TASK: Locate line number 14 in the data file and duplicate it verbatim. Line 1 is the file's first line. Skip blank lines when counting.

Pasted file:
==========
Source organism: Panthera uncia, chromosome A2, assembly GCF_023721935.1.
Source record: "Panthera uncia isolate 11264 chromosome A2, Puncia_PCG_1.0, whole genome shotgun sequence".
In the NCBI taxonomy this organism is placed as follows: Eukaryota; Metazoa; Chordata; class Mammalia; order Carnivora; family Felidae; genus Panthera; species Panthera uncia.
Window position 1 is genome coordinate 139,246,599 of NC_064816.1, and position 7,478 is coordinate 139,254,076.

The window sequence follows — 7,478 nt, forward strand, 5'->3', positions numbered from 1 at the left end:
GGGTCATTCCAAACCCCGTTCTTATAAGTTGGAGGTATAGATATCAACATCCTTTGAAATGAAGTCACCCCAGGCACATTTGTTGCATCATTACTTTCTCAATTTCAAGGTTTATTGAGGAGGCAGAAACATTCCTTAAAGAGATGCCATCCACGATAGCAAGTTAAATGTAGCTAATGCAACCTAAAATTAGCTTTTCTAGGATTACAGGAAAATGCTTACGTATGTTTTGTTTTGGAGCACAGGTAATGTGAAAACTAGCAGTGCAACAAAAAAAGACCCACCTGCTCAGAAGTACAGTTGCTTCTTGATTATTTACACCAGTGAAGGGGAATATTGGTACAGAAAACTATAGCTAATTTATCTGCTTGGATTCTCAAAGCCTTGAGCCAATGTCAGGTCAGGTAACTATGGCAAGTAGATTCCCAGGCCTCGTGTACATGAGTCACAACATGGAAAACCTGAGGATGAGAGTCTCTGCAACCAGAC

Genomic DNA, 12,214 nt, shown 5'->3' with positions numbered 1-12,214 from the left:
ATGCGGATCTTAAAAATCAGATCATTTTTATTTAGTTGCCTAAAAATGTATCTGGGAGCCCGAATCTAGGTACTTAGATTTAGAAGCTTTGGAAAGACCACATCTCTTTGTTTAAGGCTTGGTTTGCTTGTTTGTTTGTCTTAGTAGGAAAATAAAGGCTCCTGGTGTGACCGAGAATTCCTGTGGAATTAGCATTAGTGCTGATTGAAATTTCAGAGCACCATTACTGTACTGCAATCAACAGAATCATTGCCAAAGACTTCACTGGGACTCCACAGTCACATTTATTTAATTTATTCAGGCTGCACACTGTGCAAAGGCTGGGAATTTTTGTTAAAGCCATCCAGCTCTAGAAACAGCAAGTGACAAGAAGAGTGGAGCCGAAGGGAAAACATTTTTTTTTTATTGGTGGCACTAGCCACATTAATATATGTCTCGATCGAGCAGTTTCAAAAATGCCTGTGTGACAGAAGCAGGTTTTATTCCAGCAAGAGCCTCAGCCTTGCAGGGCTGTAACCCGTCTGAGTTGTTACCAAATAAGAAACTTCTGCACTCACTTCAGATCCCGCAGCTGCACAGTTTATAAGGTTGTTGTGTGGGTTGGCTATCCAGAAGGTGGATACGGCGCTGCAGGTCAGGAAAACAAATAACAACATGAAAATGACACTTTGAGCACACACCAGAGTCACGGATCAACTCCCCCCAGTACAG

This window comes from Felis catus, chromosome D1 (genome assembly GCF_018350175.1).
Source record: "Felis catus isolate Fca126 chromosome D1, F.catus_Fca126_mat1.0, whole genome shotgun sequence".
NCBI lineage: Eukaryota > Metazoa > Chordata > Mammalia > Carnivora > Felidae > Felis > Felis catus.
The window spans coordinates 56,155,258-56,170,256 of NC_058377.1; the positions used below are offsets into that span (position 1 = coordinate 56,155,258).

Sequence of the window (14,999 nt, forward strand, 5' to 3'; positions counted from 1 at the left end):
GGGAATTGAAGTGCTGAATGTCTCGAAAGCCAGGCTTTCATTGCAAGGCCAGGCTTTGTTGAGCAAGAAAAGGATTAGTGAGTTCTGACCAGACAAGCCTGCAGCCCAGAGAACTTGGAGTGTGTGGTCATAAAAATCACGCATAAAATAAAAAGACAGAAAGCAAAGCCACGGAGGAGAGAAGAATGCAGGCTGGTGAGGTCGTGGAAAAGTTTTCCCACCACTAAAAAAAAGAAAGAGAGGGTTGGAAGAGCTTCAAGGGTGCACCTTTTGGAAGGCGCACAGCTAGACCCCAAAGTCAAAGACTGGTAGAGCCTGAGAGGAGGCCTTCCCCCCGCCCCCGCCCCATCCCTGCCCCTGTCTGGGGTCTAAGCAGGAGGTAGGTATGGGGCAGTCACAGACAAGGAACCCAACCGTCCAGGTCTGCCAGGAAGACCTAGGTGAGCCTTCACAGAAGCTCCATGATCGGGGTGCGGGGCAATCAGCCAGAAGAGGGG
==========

GGGAATTGAAGTGCTGAATGTCTCGAAAGCCAGGCTTTCATTGCAAGGCCAGGCTTTGTTGAGCAAGAAAAGGATTAGTGAGTTCTGACCAGACAAGCCTGCAGCCCAGAGAACTTGGAGTGTGTGGTCATAAAAATCACGCATAAAATAAAAAGACAGAAAGCAAAGCCACGGAGGAGAGAAGAATGCAGGCTGGTGAGGTCGTGGAAAAGTTTTCCCACCACTAAAAAAAAGAAAGAGAGGGTTGGAAGAGCTTCAAGGGTGCACCTTTTGGAAGGCGCACAGCTAGACCCCAAAGTCAAAGACTGGTAGAGCCTGAGAGGAGGCCTTCCCCCCGCCCCCGCCCCATCCCTGCCCCTGTCTGGGGTCTAAGCAGGAGGTAGGTATGGGGCAGTCACAGACAAGGAACCCAACCGTCCAGGTCTGCCAGGAAGACCTAGGTGAGCCTTCACAGAAGCTCCATGATCGGGGTGCGGGGCAATCAGCCAGAAGAGGGG